Corporate power must be tamed at home and through their international operations and supply chains.  It is working people, together, who hold the key to a future of common and sustainable prosperity. Continue reading

Sherpa Union Leader Killed in Everest Avalanche

ITUC OnLine

Sherpa Dorje Khatri

Dorje Khatri, Sherpa union leader plants ICTU flag on Everest

(18 April 2014)  Nepalese Sherpa Dorje Khatri, leader of Nepal’s trade union of Sherpas and a committed defender of the environment, was reportedly amongst 12 people killed in one of the worst disasters on Mount Everest ever recorded.  In 2011 Khatri planted the ITUC flag atop the peak of Everest as part of global mobilisation by unions pushing for action on climate change leading up to the Durban Climate Summit, which he attended.

Sharan Burrow, ITUC General Secretary said, “Dorje Khatri has left an indelible footprint as a man committed to the wellbeing of others, and an activist on the frontline of climate action.  We are devastated by the loss of this gentle but determined leader, one of the very elite of mountain climbers, and those who lost their lives with him.”

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Climate report shows job growth linkage with climate action

OnLine

International Trade Union Confederation

International Trade Union Confederation

The latest report from the Intergovernmental Panel on Climate Change (IPCC), issued yesterday in Berlin, gives renewed confidence that the world can still avoid catastrophic climate change with rapid and sustained cuts to carbon emissions.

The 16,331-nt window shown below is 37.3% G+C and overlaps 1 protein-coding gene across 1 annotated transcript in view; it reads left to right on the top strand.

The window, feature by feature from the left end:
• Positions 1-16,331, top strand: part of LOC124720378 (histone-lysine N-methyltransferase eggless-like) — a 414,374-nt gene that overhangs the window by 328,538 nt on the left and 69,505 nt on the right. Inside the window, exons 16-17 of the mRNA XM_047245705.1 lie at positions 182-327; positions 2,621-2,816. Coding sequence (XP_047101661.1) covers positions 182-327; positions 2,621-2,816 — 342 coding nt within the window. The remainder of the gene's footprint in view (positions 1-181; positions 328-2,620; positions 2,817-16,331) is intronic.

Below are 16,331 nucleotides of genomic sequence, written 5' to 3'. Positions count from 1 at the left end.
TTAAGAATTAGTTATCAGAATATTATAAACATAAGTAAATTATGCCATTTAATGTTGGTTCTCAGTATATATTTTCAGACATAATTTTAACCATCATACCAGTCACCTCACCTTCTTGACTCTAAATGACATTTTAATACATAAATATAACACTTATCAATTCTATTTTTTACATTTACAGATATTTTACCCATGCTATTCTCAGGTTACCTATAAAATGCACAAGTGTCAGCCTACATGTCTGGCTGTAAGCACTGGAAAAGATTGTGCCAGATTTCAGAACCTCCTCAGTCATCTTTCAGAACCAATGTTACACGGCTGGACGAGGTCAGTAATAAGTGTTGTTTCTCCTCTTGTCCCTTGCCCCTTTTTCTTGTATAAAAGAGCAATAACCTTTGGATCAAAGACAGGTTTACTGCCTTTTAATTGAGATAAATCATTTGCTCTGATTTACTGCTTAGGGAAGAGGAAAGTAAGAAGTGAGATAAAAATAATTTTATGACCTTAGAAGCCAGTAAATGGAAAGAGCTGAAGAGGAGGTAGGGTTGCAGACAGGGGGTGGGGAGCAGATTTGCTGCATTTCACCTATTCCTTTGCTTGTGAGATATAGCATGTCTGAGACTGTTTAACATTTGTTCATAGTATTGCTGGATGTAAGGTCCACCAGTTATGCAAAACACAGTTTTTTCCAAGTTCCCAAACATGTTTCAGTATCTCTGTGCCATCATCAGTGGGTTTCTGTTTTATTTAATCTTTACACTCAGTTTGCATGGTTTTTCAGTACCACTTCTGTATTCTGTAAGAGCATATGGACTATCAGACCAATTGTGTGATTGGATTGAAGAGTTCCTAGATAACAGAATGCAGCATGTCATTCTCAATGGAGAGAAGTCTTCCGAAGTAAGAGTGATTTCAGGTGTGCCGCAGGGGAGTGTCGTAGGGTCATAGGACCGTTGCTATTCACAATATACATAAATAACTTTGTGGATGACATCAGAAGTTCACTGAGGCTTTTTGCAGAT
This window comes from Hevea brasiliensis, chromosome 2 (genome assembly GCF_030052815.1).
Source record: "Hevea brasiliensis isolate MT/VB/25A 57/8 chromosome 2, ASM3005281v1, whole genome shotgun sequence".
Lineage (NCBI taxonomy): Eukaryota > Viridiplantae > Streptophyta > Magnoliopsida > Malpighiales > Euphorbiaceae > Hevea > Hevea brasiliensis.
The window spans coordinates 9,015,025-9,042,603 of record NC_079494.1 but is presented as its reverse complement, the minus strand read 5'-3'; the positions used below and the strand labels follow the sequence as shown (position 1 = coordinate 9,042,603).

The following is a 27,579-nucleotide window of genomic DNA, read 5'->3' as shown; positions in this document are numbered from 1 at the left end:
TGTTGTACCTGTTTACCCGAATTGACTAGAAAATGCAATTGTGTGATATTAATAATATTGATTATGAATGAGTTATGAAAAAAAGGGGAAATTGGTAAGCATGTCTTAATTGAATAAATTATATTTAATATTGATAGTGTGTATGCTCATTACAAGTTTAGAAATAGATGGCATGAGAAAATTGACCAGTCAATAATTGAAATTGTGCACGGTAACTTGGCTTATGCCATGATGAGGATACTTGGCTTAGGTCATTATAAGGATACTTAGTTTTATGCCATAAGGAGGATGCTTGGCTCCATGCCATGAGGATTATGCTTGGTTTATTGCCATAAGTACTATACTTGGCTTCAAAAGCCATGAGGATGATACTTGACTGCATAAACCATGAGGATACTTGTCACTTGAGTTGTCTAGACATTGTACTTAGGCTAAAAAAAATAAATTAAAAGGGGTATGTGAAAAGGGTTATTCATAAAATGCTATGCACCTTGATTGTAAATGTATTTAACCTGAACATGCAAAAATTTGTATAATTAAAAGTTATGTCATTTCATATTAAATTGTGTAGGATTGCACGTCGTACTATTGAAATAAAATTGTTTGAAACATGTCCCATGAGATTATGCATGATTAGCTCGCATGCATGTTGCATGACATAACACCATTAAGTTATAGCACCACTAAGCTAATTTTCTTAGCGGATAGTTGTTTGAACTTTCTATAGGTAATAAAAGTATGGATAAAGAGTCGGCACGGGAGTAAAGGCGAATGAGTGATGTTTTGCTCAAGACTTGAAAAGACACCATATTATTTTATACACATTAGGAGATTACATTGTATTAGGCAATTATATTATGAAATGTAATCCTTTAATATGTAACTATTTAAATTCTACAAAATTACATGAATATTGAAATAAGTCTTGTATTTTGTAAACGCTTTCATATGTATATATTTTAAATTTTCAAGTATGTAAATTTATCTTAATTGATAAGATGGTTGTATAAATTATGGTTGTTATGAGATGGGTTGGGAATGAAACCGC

Sharan Burrow, ITUC General Secretary, said, “The world’s leading climate experts told us a week ago that climate is already changing in every part of the world, and that the costs of inaction would be catastrophic.  Yesterday’s report shows that the world has the capacity to meet the challenge.  Governments need to cease their prevarication and rise to that challenge now.”

The IPCC brought together hundreds of reports which show that investments in zero and low-carbon energy sources will need to at least triple by 2050.

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Welcoming China’s labor federation back into the global union family?

TU vs. workers

by Eric Lee

[Ed. Note: This image shows strikebreakers sent by the local union federation attacking young striking workers at a Honda parts plant in 2010  The local union  was forced to apologize and a higher level federation officer helped negotiate higher wages at the plant.  A wave of strikes at auto parts plants in China followed.  -Paul Garver]

At the end of March, the International Labour Organisation’s Bureau for Workers Activities (known as ILO-ACTRAV) and the All-China Federation of Trade Unions (ACFTU) signed a Memorandum of Understanding “to promote Trade unions South-South Cooperation in the Asia- Pacific region”.

The Director-General of the ILO, Guy Ryder, said “we need to find a way which so that the ACFTU can work more closely with other parts of the international trade union movement, sharing common objectives.”

Ryder is a former General Secretary of the International Trade Union Confederation, which has decided to invite the ACFTU to attend its upcoming World Congress in Berlin in May.

These two events illustrate the fact that the trade union leadership in much of the developed world now seems keen on putting the past behind us and welcoming China’s trade unions back into our “global family”.